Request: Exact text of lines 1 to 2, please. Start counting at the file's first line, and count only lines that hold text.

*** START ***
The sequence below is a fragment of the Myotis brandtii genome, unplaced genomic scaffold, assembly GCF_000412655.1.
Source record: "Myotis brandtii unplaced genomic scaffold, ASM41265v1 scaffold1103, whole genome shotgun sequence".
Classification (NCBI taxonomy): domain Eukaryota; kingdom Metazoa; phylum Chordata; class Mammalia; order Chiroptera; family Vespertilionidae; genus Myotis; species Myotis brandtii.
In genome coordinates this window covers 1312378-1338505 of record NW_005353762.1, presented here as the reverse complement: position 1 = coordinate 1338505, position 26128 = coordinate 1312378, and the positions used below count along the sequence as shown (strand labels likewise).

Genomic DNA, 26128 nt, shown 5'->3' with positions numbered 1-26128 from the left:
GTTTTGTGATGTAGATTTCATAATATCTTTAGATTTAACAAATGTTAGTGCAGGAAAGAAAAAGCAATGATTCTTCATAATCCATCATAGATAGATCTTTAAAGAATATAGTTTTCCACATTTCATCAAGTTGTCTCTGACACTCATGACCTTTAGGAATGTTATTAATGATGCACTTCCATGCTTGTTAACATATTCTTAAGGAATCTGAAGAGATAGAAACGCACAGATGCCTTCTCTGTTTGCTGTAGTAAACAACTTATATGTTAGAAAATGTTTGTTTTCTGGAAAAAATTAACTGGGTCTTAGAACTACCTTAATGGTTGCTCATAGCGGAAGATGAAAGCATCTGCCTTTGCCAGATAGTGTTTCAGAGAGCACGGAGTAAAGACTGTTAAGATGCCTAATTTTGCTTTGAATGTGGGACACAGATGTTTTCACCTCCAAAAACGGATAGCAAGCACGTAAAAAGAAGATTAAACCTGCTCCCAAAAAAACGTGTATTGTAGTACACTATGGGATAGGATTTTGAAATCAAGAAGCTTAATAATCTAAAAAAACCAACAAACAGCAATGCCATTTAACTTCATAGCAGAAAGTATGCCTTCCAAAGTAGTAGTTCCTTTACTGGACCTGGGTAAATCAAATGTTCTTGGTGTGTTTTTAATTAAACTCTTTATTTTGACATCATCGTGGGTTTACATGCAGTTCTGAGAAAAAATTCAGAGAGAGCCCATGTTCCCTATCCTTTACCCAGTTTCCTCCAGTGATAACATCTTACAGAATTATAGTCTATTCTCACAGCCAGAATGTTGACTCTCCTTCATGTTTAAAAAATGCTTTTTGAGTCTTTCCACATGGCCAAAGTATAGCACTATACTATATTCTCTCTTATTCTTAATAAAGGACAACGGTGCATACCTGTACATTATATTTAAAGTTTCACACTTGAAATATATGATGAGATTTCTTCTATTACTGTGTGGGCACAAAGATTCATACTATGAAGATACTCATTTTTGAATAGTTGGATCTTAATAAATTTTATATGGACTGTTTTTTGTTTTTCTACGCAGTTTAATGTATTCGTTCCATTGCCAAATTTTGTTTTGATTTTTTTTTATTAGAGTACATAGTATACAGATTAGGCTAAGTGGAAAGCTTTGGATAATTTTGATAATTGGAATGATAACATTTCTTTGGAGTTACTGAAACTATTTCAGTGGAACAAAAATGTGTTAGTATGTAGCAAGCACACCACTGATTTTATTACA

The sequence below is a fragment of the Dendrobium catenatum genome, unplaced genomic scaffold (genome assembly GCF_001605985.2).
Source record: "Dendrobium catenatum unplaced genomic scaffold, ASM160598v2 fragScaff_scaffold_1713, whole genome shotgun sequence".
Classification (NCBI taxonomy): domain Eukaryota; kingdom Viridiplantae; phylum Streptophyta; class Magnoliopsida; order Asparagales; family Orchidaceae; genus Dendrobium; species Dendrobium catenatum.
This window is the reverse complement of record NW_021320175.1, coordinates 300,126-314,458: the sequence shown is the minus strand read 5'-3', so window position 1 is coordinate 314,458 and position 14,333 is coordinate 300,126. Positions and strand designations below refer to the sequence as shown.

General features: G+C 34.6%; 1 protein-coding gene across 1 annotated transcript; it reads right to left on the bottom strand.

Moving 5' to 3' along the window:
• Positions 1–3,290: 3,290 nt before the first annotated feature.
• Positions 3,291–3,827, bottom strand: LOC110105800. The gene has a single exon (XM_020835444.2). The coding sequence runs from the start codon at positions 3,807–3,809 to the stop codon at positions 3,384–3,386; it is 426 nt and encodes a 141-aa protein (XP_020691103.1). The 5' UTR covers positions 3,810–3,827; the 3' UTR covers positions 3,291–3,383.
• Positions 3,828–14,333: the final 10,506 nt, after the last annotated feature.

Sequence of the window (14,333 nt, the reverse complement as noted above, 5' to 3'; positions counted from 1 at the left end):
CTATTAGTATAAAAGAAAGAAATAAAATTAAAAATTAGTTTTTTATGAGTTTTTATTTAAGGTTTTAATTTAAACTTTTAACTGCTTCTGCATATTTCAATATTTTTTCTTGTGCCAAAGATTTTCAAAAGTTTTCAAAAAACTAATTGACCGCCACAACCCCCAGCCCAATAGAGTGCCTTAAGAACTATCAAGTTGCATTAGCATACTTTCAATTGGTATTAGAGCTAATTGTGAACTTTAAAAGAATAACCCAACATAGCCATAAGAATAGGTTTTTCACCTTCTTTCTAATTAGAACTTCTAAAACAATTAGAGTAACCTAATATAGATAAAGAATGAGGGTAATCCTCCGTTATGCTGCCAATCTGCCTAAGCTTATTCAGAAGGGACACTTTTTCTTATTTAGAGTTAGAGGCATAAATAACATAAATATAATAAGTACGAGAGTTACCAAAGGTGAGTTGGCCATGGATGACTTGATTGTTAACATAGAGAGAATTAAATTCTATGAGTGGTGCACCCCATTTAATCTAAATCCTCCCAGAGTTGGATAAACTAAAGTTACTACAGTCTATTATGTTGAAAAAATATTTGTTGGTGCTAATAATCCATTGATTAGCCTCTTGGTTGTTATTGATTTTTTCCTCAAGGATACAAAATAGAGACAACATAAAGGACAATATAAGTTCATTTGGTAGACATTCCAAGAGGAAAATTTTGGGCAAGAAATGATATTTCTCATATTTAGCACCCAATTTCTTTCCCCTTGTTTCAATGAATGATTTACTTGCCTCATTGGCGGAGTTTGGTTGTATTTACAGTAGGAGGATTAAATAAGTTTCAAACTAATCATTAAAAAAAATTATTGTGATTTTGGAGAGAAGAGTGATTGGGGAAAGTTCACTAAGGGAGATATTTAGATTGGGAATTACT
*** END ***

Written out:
The sequence below is a fragment of the Myotis brandtii genome, unplaced genomic scaffold, assembly GCF_000412655.1.
Source record: "Myotis brandtii unplaced genomic scaffold, ASM41265v1 scaffold1103, whole genome shotgun sequence".